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Jeremy’s top 12 of 2022


Jeremy
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I’m staying inside today as a blizzard sweeps across Minnesota and using the opportunity to pull together my top 12 of 2022. A top 12 because I’ve given up trying to pare down the list to 10 🙂

 

In the last year I found myself buying more Greek and Roman provincial coins, and less Roman imperial coins than in the past. Provincials have been a fun area to collect, since they combine the artistry and mythological themes of Greek coins with high quality, stately portraits of Roman emperors and empresses.

 

I haven’t had much time lately to post on the forum, but I have been lurking regularly and admiring the nice coins and expansive knowledge that everyone contributes.

I hope that 2023 brings you good health, happiness, and lots of coins from your wish list.

In no particular order, my top 12 of 2022:

0lEhf20.jpg

 

12. Cilicia, Tarsos AR Stater

Balakros, satrap of Cilicia under Alexander III Circa 333-323 BC or 330 to 323 BC

Obverse: Baaltars seated left, holding lotus-tipped sceptre, grain ear and grape bunch to left, Σ under throne.

Reverse: Facing bust of Athena, draped, wearing triple-crested helmet and necklace.

References: SNG Levante Suppl. 21; SNG France 368; SNG von Aulock 5964.

24mm; 10.88g

 

 

ig7x7uk.jpg

 

 

11. Caria, Rhodes, Uncertain reign Æ 33 mm

31 BC - 60 AD

Epikrates, magistrate

Obverse: Radiate head of Dionysos left, wearing ivy wreath.

Reverse: PΩΔΙΩΝ ΕΠΙ ΕΠΙΚΡΑΤΕΥϹ; Nike standing left on rose, holding aphlaston and palm.

References: RPC I 2762; SNG von Aulock 2849.

33mm; 26.89g

 

A large, scarce bronze with an anepigraphic obverse that I was drawn to.

 

s8ExwTu.jpg

 

10 Troas, Alexandria, Pseudo-autonomous, Time of Trebonianus Gallus Æ 24mm

251-253 AD

Obverse: CO ALEX TRO; Turreted and draped bust of Tyche right; vexillum to left.

Reverse: COL AVG / TROAD; Apollo, nude to the waist, seated left, holding arrows with his extended right hand, his left hand rests on seat; to left, the priest Krinis, nude to the waist, seated right; at his feet, forepart of hound sniffing the ground; between Apollo and Krinis, the herdsman Orodes standing right, holding pedum; above, animal (likely a mouse) pierced by arrow.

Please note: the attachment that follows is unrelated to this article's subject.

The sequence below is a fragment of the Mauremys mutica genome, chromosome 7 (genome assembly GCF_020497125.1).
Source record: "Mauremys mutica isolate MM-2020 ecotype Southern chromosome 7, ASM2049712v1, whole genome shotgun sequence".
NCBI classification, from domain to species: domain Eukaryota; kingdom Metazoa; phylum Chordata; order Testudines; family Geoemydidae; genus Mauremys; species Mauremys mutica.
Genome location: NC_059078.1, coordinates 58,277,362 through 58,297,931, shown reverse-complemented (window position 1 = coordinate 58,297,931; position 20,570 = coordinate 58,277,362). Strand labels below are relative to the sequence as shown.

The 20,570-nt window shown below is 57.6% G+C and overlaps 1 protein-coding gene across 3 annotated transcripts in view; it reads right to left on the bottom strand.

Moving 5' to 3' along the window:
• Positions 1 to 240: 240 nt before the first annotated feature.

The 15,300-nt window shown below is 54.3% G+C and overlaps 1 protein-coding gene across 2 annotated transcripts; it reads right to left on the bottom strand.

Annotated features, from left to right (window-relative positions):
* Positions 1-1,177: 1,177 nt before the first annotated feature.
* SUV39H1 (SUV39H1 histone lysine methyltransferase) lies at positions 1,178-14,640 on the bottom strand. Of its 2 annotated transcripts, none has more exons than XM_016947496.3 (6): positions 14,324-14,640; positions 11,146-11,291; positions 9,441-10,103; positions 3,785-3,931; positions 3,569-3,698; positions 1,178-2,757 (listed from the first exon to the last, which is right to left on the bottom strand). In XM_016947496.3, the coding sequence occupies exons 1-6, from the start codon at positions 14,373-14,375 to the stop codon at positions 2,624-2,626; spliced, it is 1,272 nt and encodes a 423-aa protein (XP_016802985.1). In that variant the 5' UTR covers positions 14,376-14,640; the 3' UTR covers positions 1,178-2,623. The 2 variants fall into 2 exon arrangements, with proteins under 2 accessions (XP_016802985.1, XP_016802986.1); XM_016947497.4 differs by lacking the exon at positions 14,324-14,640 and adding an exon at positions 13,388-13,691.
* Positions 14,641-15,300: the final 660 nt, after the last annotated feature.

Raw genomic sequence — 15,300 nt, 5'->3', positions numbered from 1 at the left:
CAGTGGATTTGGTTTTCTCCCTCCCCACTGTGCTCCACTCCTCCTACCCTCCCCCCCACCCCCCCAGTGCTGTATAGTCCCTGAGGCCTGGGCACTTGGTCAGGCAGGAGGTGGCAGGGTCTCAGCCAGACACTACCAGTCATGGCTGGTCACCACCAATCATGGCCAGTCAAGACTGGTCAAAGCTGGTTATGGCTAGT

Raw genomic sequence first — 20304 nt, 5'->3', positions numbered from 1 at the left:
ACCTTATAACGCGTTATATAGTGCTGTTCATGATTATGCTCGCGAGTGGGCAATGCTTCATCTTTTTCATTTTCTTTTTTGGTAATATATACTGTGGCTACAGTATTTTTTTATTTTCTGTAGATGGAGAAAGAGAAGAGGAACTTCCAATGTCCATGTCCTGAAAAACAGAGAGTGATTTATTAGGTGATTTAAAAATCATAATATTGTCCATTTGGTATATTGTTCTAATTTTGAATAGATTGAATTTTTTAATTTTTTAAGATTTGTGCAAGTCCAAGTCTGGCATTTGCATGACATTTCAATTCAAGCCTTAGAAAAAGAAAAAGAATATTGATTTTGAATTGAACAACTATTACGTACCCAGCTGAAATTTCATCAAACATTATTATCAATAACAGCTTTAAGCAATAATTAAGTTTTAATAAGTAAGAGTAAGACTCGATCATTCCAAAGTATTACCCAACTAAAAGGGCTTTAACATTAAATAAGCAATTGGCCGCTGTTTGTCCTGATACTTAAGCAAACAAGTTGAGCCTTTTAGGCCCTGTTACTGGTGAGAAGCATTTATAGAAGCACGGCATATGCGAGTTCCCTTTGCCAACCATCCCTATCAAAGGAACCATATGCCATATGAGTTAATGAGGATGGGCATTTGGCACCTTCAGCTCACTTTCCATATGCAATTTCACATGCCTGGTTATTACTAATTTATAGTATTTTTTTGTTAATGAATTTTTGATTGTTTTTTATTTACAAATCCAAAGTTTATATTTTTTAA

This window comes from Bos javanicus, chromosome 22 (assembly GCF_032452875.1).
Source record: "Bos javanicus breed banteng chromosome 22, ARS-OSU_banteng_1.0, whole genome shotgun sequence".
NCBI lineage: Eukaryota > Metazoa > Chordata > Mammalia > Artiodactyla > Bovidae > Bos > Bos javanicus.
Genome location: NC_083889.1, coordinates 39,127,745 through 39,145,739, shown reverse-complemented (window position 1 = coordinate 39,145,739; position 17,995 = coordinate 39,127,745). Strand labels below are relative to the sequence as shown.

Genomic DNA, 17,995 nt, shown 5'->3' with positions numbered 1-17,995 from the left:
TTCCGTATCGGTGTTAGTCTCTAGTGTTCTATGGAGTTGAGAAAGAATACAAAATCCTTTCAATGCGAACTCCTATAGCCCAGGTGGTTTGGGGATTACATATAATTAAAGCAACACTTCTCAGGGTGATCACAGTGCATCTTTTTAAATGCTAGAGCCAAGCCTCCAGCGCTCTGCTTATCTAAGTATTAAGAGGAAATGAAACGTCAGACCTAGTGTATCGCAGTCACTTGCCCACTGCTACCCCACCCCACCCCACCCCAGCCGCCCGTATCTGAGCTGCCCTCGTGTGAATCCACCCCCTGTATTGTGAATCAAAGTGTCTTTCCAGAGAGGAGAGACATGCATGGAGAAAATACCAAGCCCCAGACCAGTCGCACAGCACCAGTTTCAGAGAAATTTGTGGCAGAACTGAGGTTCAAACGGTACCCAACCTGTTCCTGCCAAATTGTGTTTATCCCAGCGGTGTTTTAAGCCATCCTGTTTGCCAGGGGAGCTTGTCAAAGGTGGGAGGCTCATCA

References: RPC IX 473 (2 specimens) var. (obv. legend); Bellinger A481.

24mm; 6.70g

 

An extremely rare mythological type depicting a scene with Apollo Smintheus, a manifestation of Apollo translating to 'Apollo, Lord of Mice'. Apollo Smintheus is mentioned in the very begging of the Iliad, where he unleashes a plague on Agamemnon for kidnapping the daughter of his priest, Chryses.

 

ZJAz2EF.jpg

 

9. Cappadocia, Caesarea-Eusebeia, Hadrian AR didrachm

117-138 AD

Struck 128-138 AD

Obverse: ΑΔΡΙΑΝΟC CEBACTOC; Laureate head right.

Reverse: Rev.ΥΠΑΤΟC Γ ΠΑΤΗΡ ΠΑΤ; Club flanked by star and crescent.

References: Metcalf 101; Sydenham 282.

22mm; 6.01g

 

bssUAY7.jpg

 

8. Pamphylia, Side AR tetradrachm

Circa 205-100 BC

St-, magistrate

Obverse: Head of Athena right, wearing crested Corinthian helmet.

Reverse: Nike advancing left, holding wreath; to left, pomegranate above ΣΤ monogram.

References: SNG France 710-12.

29mm; 16.89g

 

cD95lsd.jpg

 

7. Metapontum AR Stater/Nomos

Circa 540-510 BC

Obverse: META upwards on right, ear of barley with eight grains, border of dots within two concentric linear circles.

Reverse: Incuse ear of barley with eight grains, rayed border.

References: Noe Class VI, 125 (same dies); SNG ANS 215; HN Italy 1479.

28mm; 8.12g

 

From an old English collection with dark cabinet toning.

 

RNzTZqh.jpg

 

6. Pisidia, Cremna, Tranquillina (wife of Gordian III) Æ 25mm

238-244 AD

Obverse: SAB TRANQVILLINAM AVGVS[TAM]; Draped bust of Tranquillina right, wearing stephane, crescent behind.

Reverse: COL CREM - N - E - NSIVM; The Three Graces, arm in arm, the one on the left and right each holding a flower.

References: SNG von Aulock, Pisidien II, 1423; SNG Paris 1512.

25mm; 12.11g

 

lMjVUVG.jpg

 

t2jDcZY.jpg

 

5. Asia Minor, uncertain, Antinoüs lead Tessera

Antinoüs died 130 AD

Obverse: Bare-headed, heroic nude three-quarter bust of Antinoüs to left.

Reverse: Engraved chequer pattern.

References: Blum -. Pudill -. Apparently unpublished and unique.

37mm; 55.3g

 

A huge lead tessera I picked up in a Leu Numismatik auction. It’s so big that it even contends with my Ptolemy III tetrobol as the largest object in my collection. I haven’t seen another lead tessera with as nice of a depiction of Antinoüs.

 

j660RF5.jpg

 

4. Pamphylia, Aspendos AR stater

Circa 380-325 BC

Obverse: Two wrestlers grappling; ΣK between.

Reverse: EΣTFEΔIIYΣ; Slinger in throwing stance right; triskeles to right; all within pelleted square border; c/m: wolf running to right within rectangular incuse.

References: Tekin Series 4; SNG BnF 107; for c/m, Tekin, Aspendos Sikkeleri, 28.

 

I had the opportunity to upgrade my old Aspendos stater with this one. It has so much luster it’s hard to photograph.

 

7doUL8o.jpg

 

3. Thrace, Pautalia, Septimius Severus Æ 27mm

193-217 AD

Obverse: AVT Λ CЄΠTI CЄVHPOC ΠЄ; Laureate head right.

Reverse: OVΛΠIAC ΠAVTAΛIAC; The serpent Glykon coiled with four coils, with radiate head right and with fish-like tail.

References: Ruzicka, Pautalia, 396; Varbanov 4806 var. (obverse legend)

29mm; 13.34g

 

One of two coins I added to my Glykon subcollection this year (both from Pautalia in Thrace).

 

vMhZzYN.jpg

 

2.Thrace, Pautalia, Caracalla Æ 30mm

198-217 AD